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Lavish spending cited in convictions against brother and sister in Lexington tax-fraud scheme
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Lavish spending cited in convictions against brother and sister in Lexington tax-fraud scheme

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A brother and sister used a tax-preparation company in Lexington to file false tax returns and get rapid-refund loans that they used to buy expensive clothes, a deluxe trampoline party and an overnight stay at the Grandover Resort in Greensboro, according to a news release and court documents. 

James Ernest Gandy Jr., 36, of Dunn, and his sister, Jamie Victorious Gandy, 40, of Winston-Salem, both pleaded guilty in May to federal charges of making false claims against the United States, making false statements to a bank and aggravated identity theft. On Friday, U.S. District Judge Catherine C. Eagles sentenced James Gandy to four years and three months in prison and ordered him to pay $129,017 in restitution. He also has a forfeiture money judgment against him in the amount of $62,088. 

Eagles sentenced Jamie Gandy on Tuesday to three years and three months in prison and ordered her to pay $139,254 in restitution. She also placed a forfeiture money judgment of $62,088 against her. Both James Gandy and Jamie Gandy will be placed on three years of supervised release when they get out of federal prison. 

Prosecutors accused the brother and sister of obtaining personal information from people and using that information to file false tax returns without those people's permission or knowledge in a scheme to get rapid-refund loans. They would then load the refund-loan money on a debit-like card and spend the money for their own benefit. 

In court papers, federal prosecutors said Jamie Gandy worked as a supervisor at Liberty Tax Services in Lexington. She prepared and reviewed tax returns. The tax preparation business offered rapid-refund loan products from Republic Bank and Trust Company. 

If customers expected a tax refund but wanted to get the money faster, they could apply for a rapid-refund loan. Republic Bank would provide the amount of the refund to the customers for a short period of time and collect the money for the loan when the customers got the refund from the Internal Revenue Service. Customers could spend the refund loan money from Republic on a NetSpend card, which is essentially a debit card. Up to $1,300 could be loaded up on the card.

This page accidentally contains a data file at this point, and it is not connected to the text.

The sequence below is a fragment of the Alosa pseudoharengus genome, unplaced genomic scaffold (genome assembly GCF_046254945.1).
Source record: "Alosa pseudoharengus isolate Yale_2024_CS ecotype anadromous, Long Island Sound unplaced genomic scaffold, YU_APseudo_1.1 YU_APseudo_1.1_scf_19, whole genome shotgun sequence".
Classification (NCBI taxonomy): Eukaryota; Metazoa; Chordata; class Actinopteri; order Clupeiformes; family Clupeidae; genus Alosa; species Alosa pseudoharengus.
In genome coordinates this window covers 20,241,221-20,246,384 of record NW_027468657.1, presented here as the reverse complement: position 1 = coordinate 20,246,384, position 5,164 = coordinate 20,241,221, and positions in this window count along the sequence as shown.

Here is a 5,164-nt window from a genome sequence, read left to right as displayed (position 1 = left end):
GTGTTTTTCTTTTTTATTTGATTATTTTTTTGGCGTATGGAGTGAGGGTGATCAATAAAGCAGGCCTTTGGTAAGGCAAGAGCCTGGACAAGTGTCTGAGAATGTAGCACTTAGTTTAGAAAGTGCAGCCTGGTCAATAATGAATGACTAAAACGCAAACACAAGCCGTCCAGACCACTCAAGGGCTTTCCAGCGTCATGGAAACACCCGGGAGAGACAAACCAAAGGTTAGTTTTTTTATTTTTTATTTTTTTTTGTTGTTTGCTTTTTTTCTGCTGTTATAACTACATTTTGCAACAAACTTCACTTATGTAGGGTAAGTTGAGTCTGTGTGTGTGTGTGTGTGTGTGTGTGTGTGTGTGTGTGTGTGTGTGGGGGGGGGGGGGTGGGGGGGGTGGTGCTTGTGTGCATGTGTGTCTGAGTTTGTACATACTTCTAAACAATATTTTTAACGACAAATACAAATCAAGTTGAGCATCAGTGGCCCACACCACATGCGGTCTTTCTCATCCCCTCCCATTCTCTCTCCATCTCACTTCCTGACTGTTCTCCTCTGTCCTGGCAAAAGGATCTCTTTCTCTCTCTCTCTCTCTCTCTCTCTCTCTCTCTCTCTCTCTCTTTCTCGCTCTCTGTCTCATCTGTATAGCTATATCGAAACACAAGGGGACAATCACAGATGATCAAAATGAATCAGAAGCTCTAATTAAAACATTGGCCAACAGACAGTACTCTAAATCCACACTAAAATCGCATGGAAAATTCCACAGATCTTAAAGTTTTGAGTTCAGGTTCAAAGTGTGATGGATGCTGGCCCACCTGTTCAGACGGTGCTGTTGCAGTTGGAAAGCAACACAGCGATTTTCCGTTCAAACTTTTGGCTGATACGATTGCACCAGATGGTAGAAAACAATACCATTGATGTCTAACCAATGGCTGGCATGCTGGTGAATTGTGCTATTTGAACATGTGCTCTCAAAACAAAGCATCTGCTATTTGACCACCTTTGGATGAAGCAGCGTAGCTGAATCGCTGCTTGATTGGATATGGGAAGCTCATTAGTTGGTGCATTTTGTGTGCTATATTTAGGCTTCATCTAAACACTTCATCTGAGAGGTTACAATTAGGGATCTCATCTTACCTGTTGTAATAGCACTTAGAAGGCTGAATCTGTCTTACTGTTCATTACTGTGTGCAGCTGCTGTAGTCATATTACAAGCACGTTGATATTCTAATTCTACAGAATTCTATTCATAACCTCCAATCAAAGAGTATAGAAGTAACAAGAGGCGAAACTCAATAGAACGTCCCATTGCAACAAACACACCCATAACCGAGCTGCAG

The owner of Liberty Tax Services focused on business development and left the day-to-day tax preparation services to Jamie Gandy. After Jamie Gandy became a supervisor, her brother, James Gandy, would drive from Dunn to Lexington. Lexington is about two hours northwest of Dunn. James Gandy operated a business in Dunn that provided shipping pallets. 

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Federal prosecutors said James Gandy would get personal information from people, including employees at his company. Jamie Gandy would prepare and file the tax returns, using false financial information to ensure large refunds. The people whose names were used had no idea that their personal information was being used to file false tax returns. Some of the tax returns listed false dependents, who were real people. 

Jamie Gandy, prosecutors said, would then apply for rapid-refund loans, load the money on the NetSpend cards and then both Jamie Gandy and James Gandy would use those cards to spend money for their benefit. 

James Gandy used that money to buy a deluxe trampoline party for his family in Greensboro and bought an overnight stay at the Grandover Resort in Greensboro.

Federal prosecutors said in court papers that the owner of Liberty Tax Services became suspicious of how often James Gandy came up to Lexington to visit his sister and also noticed that Jamie Gandy's lifestyle had changed.

"He saw that she was wearing expensive clothes and had bought a new car," federal prosecutors said in court papers. Jamie Gandy claimed the new lifestyle was because her brother's business was successful and her husband was making a good salary working for her brother. 

But then the owner started getting complaints from customers that they had not received their refund money. Other customers wondered why their tax returns were prepared in Lexington when they lived in Dunn. The corporate office told the owner that there were indications of fraud and that the Liberty Tax Office was using NetSpend cards at an "unusually high rate." 

The corporate office did an audit, which showed numerous fraudulent tax returns had been filed at Liberty Tax store in Lexington under Jamie Gandy's name. The owner contacted federal and local law enforcement to investigate. 

"These defendants thought they had a clever scheme to thwart the IRS and steal from American taxpayers," said Matthew D. Line, IRS Criminal Investigation Special Agent in Charge, said in a news release. "IRS-Criminal Investigation will continue to vigorously pursue those who unjustly enrich themselves by preparing false claims for refunds."

336-727-7326

@mhewlettWSJ

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